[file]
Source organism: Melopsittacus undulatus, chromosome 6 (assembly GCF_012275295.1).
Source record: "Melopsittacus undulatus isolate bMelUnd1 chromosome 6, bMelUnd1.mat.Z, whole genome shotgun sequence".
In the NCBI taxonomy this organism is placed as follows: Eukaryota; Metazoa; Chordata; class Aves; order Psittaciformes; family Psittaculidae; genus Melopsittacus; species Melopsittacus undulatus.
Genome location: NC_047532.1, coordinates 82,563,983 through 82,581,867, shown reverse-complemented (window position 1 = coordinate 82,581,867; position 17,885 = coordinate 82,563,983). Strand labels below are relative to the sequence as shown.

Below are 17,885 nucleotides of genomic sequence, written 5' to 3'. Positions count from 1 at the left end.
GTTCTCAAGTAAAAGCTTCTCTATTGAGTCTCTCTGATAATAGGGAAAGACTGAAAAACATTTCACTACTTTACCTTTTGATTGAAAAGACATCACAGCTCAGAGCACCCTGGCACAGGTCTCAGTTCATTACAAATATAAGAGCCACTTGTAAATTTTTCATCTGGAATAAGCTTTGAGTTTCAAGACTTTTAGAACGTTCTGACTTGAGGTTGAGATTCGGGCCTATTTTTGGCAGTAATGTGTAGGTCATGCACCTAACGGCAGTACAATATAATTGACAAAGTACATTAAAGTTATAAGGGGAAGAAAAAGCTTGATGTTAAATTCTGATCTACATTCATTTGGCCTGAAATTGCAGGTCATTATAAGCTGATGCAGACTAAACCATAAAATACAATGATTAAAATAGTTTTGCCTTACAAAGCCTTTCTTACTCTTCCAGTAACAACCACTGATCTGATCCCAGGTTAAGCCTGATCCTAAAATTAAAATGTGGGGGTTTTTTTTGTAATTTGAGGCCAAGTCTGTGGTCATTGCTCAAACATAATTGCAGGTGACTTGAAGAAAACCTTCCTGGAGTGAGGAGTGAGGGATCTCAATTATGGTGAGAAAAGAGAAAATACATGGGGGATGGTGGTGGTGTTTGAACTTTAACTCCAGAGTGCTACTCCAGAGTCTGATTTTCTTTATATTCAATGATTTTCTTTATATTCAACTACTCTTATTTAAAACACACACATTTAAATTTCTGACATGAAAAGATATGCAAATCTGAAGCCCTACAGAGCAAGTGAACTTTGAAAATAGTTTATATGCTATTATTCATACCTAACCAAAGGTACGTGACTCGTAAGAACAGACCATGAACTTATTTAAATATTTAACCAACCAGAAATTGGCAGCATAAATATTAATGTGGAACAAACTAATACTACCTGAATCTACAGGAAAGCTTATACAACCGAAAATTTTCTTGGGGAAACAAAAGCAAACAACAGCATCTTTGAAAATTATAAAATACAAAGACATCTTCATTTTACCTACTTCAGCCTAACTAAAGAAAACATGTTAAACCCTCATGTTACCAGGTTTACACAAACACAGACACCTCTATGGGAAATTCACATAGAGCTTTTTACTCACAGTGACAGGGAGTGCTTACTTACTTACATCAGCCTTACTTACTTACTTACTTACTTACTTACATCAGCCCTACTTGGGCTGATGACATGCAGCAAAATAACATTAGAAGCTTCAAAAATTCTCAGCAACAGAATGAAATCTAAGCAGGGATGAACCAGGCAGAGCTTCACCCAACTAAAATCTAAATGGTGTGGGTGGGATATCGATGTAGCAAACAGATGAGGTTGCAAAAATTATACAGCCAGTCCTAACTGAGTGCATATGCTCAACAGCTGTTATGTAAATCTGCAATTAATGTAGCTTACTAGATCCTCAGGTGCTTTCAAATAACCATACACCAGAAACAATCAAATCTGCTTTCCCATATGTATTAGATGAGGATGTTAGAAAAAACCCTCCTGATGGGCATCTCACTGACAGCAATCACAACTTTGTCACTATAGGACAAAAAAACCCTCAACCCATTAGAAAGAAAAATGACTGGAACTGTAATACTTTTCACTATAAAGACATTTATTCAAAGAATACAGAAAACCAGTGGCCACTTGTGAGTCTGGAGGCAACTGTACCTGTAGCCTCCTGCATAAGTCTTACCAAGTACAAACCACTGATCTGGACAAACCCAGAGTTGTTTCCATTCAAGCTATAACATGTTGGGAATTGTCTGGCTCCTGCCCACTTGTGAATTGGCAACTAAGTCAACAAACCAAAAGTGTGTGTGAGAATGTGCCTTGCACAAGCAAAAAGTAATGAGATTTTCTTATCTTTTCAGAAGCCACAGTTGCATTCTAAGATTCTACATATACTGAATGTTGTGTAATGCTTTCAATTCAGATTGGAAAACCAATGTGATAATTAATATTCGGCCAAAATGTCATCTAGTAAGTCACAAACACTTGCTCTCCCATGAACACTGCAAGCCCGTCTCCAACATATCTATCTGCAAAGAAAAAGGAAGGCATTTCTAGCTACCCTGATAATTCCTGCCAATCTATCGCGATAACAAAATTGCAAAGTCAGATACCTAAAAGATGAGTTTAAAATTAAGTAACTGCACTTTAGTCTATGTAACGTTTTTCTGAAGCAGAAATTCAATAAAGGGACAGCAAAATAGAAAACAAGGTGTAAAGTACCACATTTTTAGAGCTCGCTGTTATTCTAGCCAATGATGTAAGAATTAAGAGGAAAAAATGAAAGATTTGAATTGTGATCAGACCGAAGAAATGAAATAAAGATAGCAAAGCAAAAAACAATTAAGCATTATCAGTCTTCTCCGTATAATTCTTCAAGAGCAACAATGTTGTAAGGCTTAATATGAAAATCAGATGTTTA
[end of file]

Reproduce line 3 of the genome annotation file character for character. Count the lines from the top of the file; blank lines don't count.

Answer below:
In the NCBI taxonomy this organism is placed as follows: Eukaryota; Metazoa; Chordata; class Aves; order Psittaciformes; family Psittaculidae; genus Melopsittacus; species Melopsittacus undulatus.